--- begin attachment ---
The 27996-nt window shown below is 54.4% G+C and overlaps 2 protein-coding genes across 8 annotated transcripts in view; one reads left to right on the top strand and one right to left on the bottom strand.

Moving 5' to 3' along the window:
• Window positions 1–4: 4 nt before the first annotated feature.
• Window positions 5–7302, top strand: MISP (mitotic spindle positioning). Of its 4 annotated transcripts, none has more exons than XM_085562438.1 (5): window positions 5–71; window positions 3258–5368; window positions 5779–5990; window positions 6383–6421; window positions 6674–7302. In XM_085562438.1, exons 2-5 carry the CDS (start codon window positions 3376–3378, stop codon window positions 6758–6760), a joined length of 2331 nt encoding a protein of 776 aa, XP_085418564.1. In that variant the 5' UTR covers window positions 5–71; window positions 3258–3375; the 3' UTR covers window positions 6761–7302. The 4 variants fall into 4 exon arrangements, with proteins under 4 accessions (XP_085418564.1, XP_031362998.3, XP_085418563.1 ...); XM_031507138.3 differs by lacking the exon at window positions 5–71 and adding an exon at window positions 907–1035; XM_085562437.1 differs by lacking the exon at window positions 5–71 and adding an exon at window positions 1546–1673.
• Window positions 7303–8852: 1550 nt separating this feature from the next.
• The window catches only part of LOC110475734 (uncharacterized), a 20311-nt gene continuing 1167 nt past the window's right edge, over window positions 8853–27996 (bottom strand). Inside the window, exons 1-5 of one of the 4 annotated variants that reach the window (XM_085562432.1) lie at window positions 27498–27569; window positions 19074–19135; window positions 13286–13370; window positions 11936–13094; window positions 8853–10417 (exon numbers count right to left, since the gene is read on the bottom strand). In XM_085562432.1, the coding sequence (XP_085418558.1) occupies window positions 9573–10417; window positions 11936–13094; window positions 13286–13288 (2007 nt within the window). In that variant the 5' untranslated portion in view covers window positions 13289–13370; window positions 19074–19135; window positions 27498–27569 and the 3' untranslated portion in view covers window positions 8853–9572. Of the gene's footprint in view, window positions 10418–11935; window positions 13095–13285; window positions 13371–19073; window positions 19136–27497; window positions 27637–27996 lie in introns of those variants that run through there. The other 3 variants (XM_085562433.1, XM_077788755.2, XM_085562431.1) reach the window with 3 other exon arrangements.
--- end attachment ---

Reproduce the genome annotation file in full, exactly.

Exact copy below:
The 27996-nt window shown below is 54.4% G+C and overlaps 2 protein-coding genes across 8 annotated transcripts in view; one reads left to right on the top strand and one right to left on the bottom strand.

Moving 5' to 3' along the window:
• Window positions 1–4: 4 nt before the first annotated feature.
• Window positions 5–7302, top strand: MISP (mitotic spindle positioning). Of its 4 annotated transcripts, none has more exons than XM_085562438.1 (5): window positions 5–71; window positions 3258–5368; window positions 5779–5990; window positions 6383–6421; window positions 6674–7302. In XM_085562438.1, exons 2-5 carry the CDS (start codon window positions 3376–3378, stop codon window positions 6758–6760), a joined length of 2331 nt encoding a protein of 776 aa, XP_085418564.1. In that variant the 5' UTR covers window positions 5–71; window positions 3258–3375; the 3' UTR covers window positions 6761–7302. The 4 variants fall into 4 exon arrangements, with proteins under 4 accessions (XP_085418564.1, XP_031362998.3, XP_085418563.1 ...); XM_031507138.3 differs by lacking the exon at window positions 5–71 and adding an exon at window positions 907–1035; XM_085562437.1 differs by lacking the exon at window positions 5–71 and adding an exon at window positions 1546–1673.
• Window positions 7303–8852: 1550 nt separating this feature from the next.
• The window catches only part of LOC110475734 (uncharacterized), a 20311-nt gene continuing 1167 nt past the window's right edge, over window positions 8853–27996 (bottom strand). Inside the window, exons 1-5 of one of the 4 annotated variants that reach the window (XM_085562432.1) lie at window positions 27498–27569; window positions 19074–19135; window positions 13286–13370; window positions 11936–13094; window positions 8853–10417 (exon numbers count right to left, since the gene is read on the bottom strand). In XM_085562432.1, the coding sequence (XP_085418558.1) occupies window positions 9573–10417; window positions 11936–13094; window positions 13286–13288 (2007 nt within the window). In that variant the 5' untranslated portion in view covers window positions 13289–13370; window positions 19074–19135; window positions 27498–27569 and the 3' untranslated portion in view covers window positions 8853–9572. Of the gene's footprint in view, window positions 10418–11935; window positions 13095–13285; window positions 13371–19073; window positions 19136–27497; window positions 27637–27996 lie in introns of those variants that run through there. The other 3 variants (XM_085562433.1, XM_077788755.2, XM_085562431.1) reach the window with 3 other exon arrangements.